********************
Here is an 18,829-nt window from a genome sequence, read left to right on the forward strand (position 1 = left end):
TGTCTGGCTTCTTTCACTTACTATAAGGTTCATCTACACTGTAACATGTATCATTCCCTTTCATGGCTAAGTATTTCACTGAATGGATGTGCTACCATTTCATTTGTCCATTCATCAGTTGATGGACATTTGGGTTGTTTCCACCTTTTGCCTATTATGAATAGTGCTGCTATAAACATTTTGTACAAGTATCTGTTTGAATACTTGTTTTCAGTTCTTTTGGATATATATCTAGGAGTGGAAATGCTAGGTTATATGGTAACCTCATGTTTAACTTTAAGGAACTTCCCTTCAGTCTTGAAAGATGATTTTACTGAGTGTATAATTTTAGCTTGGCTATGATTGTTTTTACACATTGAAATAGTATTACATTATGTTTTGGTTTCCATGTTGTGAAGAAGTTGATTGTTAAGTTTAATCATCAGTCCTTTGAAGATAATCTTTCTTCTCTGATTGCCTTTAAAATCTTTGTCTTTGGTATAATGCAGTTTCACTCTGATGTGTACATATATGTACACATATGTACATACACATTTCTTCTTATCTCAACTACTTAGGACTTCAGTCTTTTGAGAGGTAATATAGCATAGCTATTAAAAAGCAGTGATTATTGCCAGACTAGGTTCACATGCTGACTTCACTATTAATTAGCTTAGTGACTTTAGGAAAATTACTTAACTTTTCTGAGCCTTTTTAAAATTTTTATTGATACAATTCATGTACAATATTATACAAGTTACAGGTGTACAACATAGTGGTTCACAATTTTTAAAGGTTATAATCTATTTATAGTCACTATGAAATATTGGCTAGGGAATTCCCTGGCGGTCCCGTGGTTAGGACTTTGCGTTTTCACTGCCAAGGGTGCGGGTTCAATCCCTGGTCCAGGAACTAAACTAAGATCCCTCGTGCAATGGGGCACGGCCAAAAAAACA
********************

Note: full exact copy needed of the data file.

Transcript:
Here is an 18,829-nt window from a genome sequence, read left to right on the forward strand (position 1 = left end):
TGTCTGGCTTCTTTCACTTACTATAAGGTTCATCTACACTGTAACATGTATCATTCCCTTTCATGGCTAAGTATTTCACTGAATGGATGTGCTACCATTTCATTTGTCCATTCATCAGTTGATGGACATTTGGGTTGTTTCCACCTTTTGCCTATTATGAATAGTGCTGCTATAAACATTTTGTACAAGTATCTGTTTGAATACTTGTTTTCAGTTCTTTTGGATATATATCTAGGAGTGGAAATGCTAGGTTATATGGTAACCTCATGTTTAACTTTAAGGAACTTCCCTTCAGTCTTGAAAGATGATTTTACTGAGTGTATAATTTTAGCTTGGCTATGATTGTTTTTACACATTGAAATAGTATTACATTATGTTTTGGTTTCCATGTTGTGAAGAAGTTGATTGTTAAGTTTAATCATCAGTCCTTTGAAGATAATCTTTCTTCTCTGATTGCCTTTAAAATCTTTGTCTTTGGTATAATGCAGTTTCACTCTGATGTGTACATATATGTACACATATGTACATACACATTTCTTCTTATCTCAACTACTTAGGACTTCAGTCTTTTGAGAGGTAATATAGCATAGCTATTAAAAAGCAGTGATTATTGCCAGACTAGGTTCACATGCTGACTTCACTATTAATTAGCTTAGTGACTTTAGGAAAATTACTTAACTTTTCTGAGCCTTTTTAAAATTTTTATTGATACAATTCATGTACAATATTATACAAGTTACAGGTGTACAACATAGTGGTTCACAATTTTTAAAGGTTATAATCTATTTATAGTCACTATGAAATATTGGCTAGGGAATTCCCTGGCGGTCCCGTGGTTAGGACTTTGCGTTTTCACTGCCAAGGGTGCGGGTTCAATCCCTGGTCCAGGAACTAAACTAAGATCCCTCGTGCAATGGGGCACGGCCAAAAAAACA